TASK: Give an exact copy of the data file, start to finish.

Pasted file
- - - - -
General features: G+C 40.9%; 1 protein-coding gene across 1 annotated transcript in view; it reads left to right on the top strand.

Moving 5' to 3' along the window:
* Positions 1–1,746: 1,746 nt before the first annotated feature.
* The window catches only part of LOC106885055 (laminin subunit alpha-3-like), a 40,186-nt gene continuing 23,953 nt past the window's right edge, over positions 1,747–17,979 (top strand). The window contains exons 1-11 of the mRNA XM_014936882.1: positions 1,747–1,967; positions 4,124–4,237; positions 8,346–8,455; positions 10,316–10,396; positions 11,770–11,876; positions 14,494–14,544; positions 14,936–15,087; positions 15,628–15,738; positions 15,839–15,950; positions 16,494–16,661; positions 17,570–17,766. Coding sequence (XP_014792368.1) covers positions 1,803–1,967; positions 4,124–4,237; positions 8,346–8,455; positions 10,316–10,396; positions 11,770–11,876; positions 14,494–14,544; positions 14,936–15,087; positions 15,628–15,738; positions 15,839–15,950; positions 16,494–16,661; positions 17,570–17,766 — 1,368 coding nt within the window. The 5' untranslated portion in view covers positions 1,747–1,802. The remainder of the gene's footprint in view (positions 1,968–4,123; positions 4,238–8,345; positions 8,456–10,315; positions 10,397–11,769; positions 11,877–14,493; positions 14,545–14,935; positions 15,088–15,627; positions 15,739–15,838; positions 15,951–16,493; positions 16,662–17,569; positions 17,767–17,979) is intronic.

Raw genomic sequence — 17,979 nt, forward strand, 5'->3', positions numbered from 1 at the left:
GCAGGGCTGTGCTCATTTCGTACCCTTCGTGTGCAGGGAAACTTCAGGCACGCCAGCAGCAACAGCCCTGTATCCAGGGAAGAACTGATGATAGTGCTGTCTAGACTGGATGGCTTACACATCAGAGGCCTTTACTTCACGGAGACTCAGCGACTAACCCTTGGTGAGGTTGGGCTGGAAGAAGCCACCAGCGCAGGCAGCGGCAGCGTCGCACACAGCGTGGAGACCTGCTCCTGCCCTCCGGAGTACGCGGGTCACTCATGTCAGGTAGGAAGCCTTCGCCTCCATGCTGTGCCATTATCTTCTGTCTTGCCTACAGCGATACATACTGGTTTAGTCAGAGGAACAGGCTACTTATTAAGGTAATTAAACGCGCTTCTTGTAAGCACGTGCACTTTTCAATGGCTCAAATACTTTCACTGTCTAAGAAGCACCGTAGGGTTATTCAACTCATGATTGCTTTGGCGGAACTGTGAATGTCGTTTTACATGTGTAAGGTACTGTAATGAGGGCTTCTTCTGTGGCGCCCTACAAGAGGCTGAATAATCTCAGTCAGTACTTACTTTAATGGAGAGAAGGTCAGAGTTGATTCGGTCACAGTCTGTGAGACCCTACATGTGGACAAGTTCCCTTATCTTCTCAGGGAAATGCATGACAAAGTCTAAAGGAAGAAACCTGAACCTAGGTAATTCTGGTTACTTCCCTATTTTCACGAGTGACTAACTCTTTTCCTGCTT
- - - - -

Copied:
General features: G+C 40.9%; 1 protein-coding gene across 1 annotated transcript in view; it reads left to right on the top strand.

Moving 5' to 3' along the window:
* Positions 1–1,746: 1,746 nt before the first annotated feature.
* The window catches only part of LOC106885055 (laminin subunit alpha-3-like), a 40,186-nt gene continuing 23,953 nt past the window's right edge, over positions 1,747–17,979 (top strand). The window contains exons 1-11 of the mRNA XM_014936882.1: positions 1,747–1,967; positions 4,124–4,237; positions 8,346–8,455; positions 10,316–10,396; positions 11,770–11,876; positions 14,494–14,544; positions 14,936–15,087; positions 15,628–15,738; positions 15,839–15,950; positions 16,494–16,661; positions 17,570–17,766. Coding sequence (XP_014792368.1) covers positions 1,803–1,967; positions 4,124–4,237; positions 8,346–8,455; positions 10,316–10,396; positions 11,770–11,876; positions 14,494–14,544; positions 14,936–15,087; positions 15,628–15,738; positions 15,839–15,950; positions 16,494–16,661; positions 17,570–17,766 — 1,368 coding nt within the window. The 5' untranslated portion in view covers positions 1,747–1,802. The remainder of the gene's footprint in view (positions 1,968–4,123; positions 4,238–8,345; positions 8,456–10,315; positions 10,397–11,769; positions 11,877–14,493; positions 14,545–14,935; positions 15,088–15,627; positions 15,739–15,838; positions 15,951–16,493; positions 16,662–17,569; positions 17,767–17,979) is intronic.

Raw genomic sequence — 17,979 nt, forward strand, 5'->3', positions numbered from 1 at the left:
GCAGGGCTGTGCTCATTTCGTACCCTTCGTGTGCAGGGAAACTTCAGGCACGCCAGCAGCAACAGCCCTGTATCCAGGGAAGAACTGATGATAGTGCTGTCTAGACTGGATGGCTTACACATCAGAGGCCTTTACTTCACGGAGACTCAGCGACTAACCCTTGGTGAGGTTGGGCTGGAAGAAGCCACCAGCGCAGGCAGCGGCAGCGTCGCACACAGCGTGGAGACCTGCTCCTGCCCTCCGGAGTACGCGGGTCACTCATGTCAGGTAGGAAGCCTTCGCCTCCATGCTGTGCCATTATCTTCTGTCTTGCCTACAGCGATACATACTGGTTTAGTCAGAGGAACAGGCTACTTATTAAGGTAATTAAACGCGCTTCTTGTAAGCACGTGCACTTTTCAATGGCTCAAATACTTTCACTGTCTAAGAAGCACCGTAGGGTTATTCAACTCATGATTGCTTTGGCGGAACTGTGAATGTCGTTTTACATGTGTAAGGTACTGTAATGAGGGCTTCTTCTGTGGCGCCCTACAAGAGGCTGAATAATCTCAGTCAGTACTTACTTTAATGGAGAGAAGGTCAGAGTTGATTCGGTCACAGTCTGTGAGACCCTACATGTGGACAAGTTCCCTTATCTTCTCAGGGAAATGCATGACAAAGTCTAAAGGAAGAAACCTGAACCTAGGTAATTCTGGTTACTTCCCTATTTTCACGAGTGACTAACTCTTTTCCTGCTT